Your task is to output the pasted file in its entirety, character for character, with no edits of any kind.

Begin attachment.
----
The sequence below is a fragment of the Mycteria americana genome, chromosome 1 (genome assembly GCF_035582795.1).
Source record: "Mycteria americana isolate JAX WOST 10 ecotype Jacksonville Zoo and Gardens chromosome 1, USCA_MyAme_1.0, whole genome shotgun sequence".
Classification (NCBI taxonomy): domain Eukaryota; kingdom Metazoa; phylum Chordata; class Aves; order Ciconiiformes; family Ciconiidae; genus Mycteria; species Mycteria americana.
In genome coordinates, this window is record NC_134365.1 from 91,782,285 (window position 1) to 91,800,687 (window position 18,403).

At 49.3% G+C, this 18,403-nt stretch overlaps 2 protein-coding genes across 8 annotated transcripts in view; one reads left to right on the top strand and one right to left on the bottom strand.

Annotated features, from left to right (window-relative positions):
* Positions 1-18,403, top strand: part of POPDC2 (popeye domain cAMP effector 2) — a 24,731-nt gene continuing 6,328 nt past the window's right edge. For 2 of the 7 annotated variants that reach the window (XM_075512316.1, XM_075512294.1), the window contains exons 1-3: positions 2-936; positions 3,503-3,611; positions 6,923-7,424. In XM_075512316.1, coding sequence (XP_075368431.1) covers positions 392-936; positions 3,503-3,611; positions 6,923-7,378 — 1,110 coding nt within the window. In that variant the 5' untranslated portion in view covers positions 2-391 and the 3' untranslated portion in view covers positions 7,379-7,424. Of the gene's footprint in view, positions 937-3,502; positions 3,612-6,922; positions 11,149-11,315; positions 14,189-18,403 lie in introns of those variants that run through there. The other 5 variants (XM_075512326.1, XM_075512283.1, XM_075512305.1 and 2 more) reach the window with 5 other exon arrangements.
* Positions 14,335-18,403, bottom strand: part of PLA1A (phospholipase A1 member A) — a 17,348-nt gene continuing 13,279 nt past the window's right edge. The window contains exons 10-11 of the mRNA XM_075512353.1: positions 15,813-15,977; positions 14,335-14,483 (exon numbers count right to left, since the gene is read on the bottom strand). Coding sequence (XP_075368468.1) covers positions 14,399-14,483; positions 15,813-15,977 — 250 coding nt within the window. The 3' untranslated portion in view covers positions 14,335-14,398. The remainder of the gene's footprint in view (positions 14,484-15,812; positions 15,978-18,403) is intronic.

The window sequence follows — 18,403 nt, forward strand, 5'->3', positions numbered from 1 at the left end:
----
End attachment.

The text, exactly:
The sequence below is a fragment of the Mycteria americana genome, chromosome 1 (genome assembly GCF_035582795.1).
Source record: "Mycteria americana isolate JAX WOST 10 ecotype Jacksonville Zoo and Gardens chromosome 1, USCA_MyAme_1.0, whole genome shotgun sequence".
Classification (NCBI taxonomy): domain Eukaryota; kingdom Metazoa; phylum Chordata; class Aves; order Ciconiiformes; family Ciconiidae; genus Mycteria; species Mycteria americana.
In genome coordinates, this window is record NC_134365.1 from 91,782,285 (window position 1) to 91,800,687 (window position 18,403).

At 49.3% G+C, this 18,403-nt stretch overlaps 2 protein-coding genes across 8 annotated transcripts in view; one reads left to right on the top strand and one right to left on the bottom strand.

Annotated features, from left to right (window-relative positions):
* Positions 1-18,403, top strand: part of POPDC2 (popeye domain cAMP effector 2) — a 24,731-nt gene continuing 6,328 nt past the window's right edge. For 2 of the 7 annotated variants that reach the window (XM_075512316.1, XM_075512294.1), the window contains exons 1-3: positions 2-936; positions 3,503-3,611; positions 6,923-7,424. In XM_075512316.1, coding sequence (XP_075368431.1) covers positions 392-936; positions 3,503-3,611; positions 6,923-7,378 — 1,110 coding nt within the window. In that variant the 5' untranslated portion in view covers positions 2-391 and the 3' untranslated portion in view covers positions 7,379-7,424. Of the gene's footprint in view, positions 937-3,502; positions 3,612-6,922; positions 11,149-11,315; positions 14,189-18,403 lie in introns of those variants that run through there. The other 5 variants (XM_075512326.1, XM_075512283.1, XM_075512305.1 and 2 more) reach the window with 5 other exon arrangements.
* Positions 14,335-18,403, bottom strand: part of PLA1A (phospholipase A1 member A) — a 17,348-nt gene continuing 13,279 nt past the window's right edge. The window contains exons 10-11 of the mRNA XM_075512353.1: positions 15,813-15,977; positions 14,335-14,483 (exon numbers count right to left, since the gene is read on the bottom strand). Coding sequence (XP_075368468.1) covers positions 14,399-14,483; positions 15,813-15,977 — 250 coding nt within the window. The 3' untranslated portion in view covers positions 14,335-14,398. The remainder of the gene's footprint in view (positions 14,484-15,812; positions 15,978-18,403) is intronic.

The window sequence follows — 18,403 nt, forward strand, 5'->3', positions numbered from 1 at the left end: